Thus Iraq will become increasingly unstable once war against Iran begins.
The Rise of Kurdistan:
Straddling both Iran and Iraq (and Turkey and Syria) is the region of Kurdistan. The Kurds, for almost 100 years have been asking for an independent and sovereign nation state to call their own. The United States encouraged this sentiment somewhat after the 1990's Gulf War by setting up the Kurdish Safe Zone in northern Iraq, which in 1992 formed its own autonomous government. After the invasion of Iraq, the United States bent over backwards to try and keep the independence movement in check by giving the region a measure of self government from the new Iraqi government.
The problem is that for the Kurds, history is finally moving in the right direction. the more unstable Iraq becomes the more local power and control the autonomous government claims. If that instability continues to increase the Kurdish people will not only see an opportunity for independence, but will rightfully claim the right of self-preservation against that instability spreading into their region.
In this way, not only would a U.S. war against Iran create the opportunity of a lifetime for Kurdish independence, it would also allow for the integration and annexation of Iranian Kurdistan, if the Iranian government collapses under an American invasion. If that series of events occurs there will be no stopping the development of a Greater Kurdistan whose people will begin asking for the full integration of all Kurdish areas under foreign control, namely those in Turkey and Syria (See map below).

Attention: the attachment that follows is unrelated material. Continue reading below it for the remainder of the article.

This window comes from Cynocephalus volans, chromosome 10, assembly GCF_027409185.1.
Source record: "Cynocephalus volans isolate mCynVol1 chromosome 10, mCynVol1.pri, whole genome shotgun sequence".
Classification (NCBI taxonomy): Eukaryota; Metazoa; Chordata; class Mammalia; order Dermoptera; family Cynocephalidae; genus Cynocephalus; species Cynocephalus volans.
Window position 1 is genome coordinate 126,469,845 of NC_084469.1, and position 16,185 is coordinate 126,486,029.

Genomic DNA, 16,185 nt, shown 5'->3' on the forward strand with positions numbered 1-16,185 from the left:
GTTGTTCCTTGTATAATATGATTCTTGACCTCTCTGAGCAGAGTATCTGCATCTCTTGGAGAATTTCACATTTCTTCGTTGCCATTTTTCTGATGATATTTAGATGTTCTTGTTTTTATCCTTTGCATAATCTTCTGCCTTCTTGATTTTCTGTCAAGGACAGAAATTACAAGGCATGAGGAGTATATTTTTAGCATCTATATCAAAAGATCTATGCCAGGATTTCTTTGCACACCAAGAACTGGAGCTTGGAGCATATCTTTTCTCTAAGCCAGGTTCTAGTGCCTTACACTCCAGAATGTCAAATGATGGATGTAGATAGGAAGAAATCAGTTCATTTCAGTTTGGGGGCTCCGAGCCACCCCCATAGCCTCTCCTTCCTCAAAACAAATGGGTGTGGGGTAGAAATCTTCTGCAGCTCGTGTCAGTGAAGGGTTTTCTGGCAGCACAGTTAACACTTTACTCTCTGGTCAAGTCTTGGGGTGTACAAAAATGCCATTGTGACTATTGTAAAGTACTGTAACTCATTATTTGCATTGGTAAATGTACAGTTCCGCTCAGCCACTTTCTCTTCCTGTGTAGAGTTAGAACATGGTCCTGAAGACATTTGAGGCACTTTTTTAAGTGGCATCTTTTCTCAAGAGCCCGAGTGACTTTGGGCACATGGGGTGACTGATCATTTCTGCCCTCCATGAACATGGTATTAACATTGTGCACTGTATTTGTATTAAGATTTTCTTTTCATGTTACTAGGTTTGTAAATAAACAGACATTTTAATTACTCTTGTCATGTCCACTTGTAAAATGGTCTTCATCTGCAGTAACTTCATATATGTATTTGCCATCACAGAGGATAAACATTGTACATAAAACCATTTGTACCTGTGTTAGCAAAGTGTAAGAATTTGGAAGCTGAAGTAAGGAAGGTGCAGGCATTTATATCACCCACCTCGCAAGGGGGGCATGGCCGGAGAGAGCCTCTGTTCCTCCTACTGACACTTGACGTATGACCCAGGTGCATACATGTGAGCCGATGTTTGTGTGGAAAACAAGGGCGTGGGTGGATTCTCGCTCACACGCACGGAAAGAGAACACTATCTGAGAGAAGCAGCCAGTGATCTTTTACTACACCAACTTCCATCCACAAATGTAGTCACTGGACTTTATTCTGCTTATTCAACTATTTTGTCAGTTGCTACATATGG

The Turkish & Syrian Reaction:
The Turkish reaction to the rise of Kurdistan will be swift and bloody, make no mistake about that. Turkey's current domestic and foreign policies both make complete their perception that an independent Kurdistan is a threat to the Turkish Republic. This week, Turkey's Parliament gave permission for its armed forces to enact a military campaign against Kurdish rebels, despite opposition from the United States. Turkey is fully aware that such an incursion into Iraqi territory will not only put it at odds with the U.S. and its NATO allies, but will surely cost it admission into the European Union, but from Turkey's point of view stopping an emergent Kurdistan in its tracks is more important.
The issue is that Turkey's population is 20% Kurdish and Kurds dominate much of the southeastern provinces. For turkey the idea of an internal rebellion and the possible loss of part of its territory is enough to throw caution to the wind. In turn, if the United States and Europe turn its back to Turkey, Turkey will look for other allies, definitely in Syria and possibly in Russia.
Syria, however, will be a minor factor, their internal situation is much too fragile to directly get involved to stop the reunification of Kurdistan. For that very reason, however, they cannot simply accept it, thus Syria will simply support Turkey's every decision regarding Kurdistan. And keep in mind that Syria and Iran have a loose but very real mutual-protection pact which will certainly come into effect if Israel decides to join the American war against Iran.